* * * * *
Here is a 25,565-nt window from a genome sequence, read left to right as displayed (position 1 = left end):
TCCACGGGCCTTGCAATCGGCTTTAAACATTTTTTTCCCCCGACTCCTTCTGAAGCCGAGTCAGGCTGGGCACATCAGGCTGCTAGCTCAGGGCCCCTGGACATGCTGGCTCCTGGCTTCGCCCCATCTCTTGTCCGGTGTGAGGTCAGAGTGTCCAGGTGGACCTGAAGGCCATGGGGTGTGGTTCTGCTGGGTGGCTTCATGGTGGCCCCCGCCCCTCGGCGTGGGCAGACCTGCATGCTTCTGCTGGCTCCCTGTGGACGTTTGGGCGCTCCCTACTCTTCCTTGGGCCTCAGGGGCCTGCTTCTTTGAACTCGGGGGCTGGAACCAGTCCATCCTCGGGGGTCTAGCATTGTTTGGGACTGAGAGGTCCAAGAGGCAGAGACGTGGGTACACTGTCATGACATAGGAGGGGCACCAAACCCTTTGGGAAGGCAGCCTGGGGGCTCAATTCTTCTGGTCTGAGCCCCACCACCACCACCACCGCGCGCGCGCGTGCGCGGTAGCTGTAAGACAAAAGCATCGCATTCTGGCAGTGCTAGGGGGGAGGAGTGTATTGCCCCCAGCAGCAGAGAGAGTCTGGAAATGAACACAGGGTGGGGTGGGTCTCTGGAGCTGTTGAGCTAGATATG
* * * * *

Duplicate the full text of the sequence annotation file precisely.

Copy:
Here is a 25,565-nt window from a genome sequence, read left to right as displayed (position 1 = left end):
TCCACGGGCCTTGCAATCGGCTTTAAACATTTTTTTCCCCCGACTCCTTCTGAAGCCGAGTCAGGCTGGGCACATCAGGCTGCTAGCTCAGGGCCCCTGGACATGCTGGCTCCTGGCTTCGCCCCATCTCTTGTCCGGTGTGAGGTCAGAGTGTCCAGGTGGACCTGAAGGCCATGGGGTGTGGTTCTGCTGGGTGGCTTCATGGTGGCCCCCGCCCCTCGGCGTGGGCAGACCTGCATGCTTCTGCTGGCTCCCTGTGGACGTTTGGGCGCTCCCTACTCTTCCTTGGGCCTCAGGGGCCTGCTTCTTTGAACTCGGGGGCTGGAACCAGTCCATCCTCGGGGGTCTAGCATTGTTTGGGACTGAGAGGTCCAAGAGGCAGAGACGTGGGTACACTGTCATGACATAGGAGGGGCACCAAACCCTTTGGGAAGGCAGCCTGGGGGCTCAATTCTTCTGGTCTGAGCCCCACCACCACCACCACCGCGCGCGCGCGTGCGCGGTAGCTGTAAGACAAAAGCATCGCATTCTGGCAGTGCTAGGGGGGAGGAGTGTATTGCCCCCAGCAGCAGAGAGAGTCTGGAAATGAACACAGGGTGGGGTGGGTCTCTGGAGCTGTTGAGCTAGATATG